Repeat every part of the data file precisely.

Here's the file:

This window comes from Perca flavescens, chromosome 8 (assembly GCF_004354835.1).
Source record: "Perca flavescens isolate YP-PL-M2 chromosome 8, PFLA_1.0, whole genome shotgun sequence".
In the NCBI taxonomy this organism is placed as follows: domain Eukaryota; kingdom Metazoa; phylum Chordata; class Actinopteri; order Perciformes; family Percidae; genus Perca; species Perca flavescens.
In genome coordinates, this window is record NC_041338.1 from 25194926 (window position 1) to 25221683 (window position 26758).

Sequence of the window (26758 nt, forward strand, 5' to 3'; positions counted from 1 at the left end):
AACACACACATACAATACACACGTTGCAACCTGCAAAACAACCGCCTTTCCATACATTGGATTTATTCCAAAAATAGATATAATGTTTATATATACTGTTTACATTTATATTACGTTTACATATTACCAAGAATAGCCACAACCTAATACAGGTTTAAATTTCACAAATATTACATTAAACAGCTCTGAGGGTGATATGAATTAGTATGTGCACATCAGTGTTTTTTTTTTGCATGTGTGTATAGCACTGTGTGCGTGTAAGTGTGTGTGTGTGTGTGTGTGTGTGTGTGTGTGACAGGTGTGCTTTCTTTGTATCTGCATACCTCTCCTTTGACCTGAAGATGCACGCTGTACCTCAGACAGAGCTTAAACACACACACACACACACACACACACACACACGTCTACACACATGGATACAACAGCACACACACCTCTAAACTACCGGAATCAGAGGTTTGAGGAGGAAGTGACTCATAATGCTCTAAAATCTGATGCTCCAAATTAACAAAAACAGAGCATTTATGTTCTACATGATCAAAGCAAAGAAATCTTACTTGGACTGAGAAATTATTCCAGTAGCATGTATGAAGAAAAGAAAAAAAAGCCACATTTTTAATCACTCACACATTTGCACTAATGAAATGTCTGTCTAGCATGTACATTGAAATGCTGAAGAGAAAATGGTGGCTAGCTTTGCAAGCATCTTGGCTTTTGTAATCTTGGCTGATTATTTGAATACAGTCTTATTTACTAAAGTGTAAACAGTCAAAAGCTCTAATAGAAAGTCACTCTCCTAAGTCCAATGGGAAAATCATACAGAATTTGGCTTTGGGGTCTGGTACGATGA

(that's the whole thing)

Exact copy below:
This window comes from Perca flavescens, chromosome 8 (assembly GCF_004354835.1).
Source record: "Perca flavescens isolate YP-PL-M2 chromosome 8, PFLA_1.0, whole genome shotgun sequence".
In the NCBI taxonomy this organism is placed as follows: domain Eukaryota; kingdom Metazoa; phylum Chordata; class Actinopteri; order Perciformes; family Percidae; genus Perca; species Perca flavescens.
In genome coordinates, this window is record NC_041338.1 from 25194926 (window position 1) to 25221683 (window position 26758).

Sequence of the window (26758 nt, forward strand, 5' to 3'; positions counted from 1 at the left end):
AACACACACATACAATACACACGTTGCAACCTGCAAAACAACCGCCTTTCCATACATTGGATTTATTCCAAAAATAGATATAATGTTTATATATACTGTTTACATTTATATTACGTTTACATATTACCAAGAATAGCCACAACCTAATACAGGTTTAAATTTCACAAATATTACATTAAACAGCTCTGAGGGTGATATGAATTAGTATGTGCACATCAGTGTTTTTTTTTTGCATGTGTGTATAGCACTGTGTGCGTGTAAGTGTGTGTGTGTGTGTGTGTGTGTGTGTGTGTGACAGGTGTGCTTTCTTTGTATCTGCATACCTCTCCTTTGACCTGAAGATGCACGCTGTACCTCAGACAGAGCTTAAACACACACACACACACACACACACACACACACGTCTACACACATGGATACAACAGCACACACACCTCTAAACTACCGGAATCAGAGGTTTGAGGAGGAAGTGACTCATAATGCTCTAAAATCTGATGCTCCAAATTAACAAAAACAGAGCATTTATGTTCTACATGATCAAAGCAAAGAAATCTTACTTGGACTGAGAAATTATTCCAGTAGCATGTATGAAGAAAAGAAAAAAAAGCCACATTTTTAATCACTCACACATTTGCACTAATGAAATGTCTGTCTAGCATGTACATTGAAATGCTGAAGAGAAAATGGTGGCTAGCTTTGCAAGCATCTTGGCTTTTGTAATCTTGGCTGATTATTTGAATACAGTCTTATTTACTAAAGTGTAAACAGTCAAAAGCTCTAATAGAAAGTCACTCTCCTAAGTCCAATGGGAAAATCATACAGAATTTGGCTTTGGGGTCTGGTACGATGA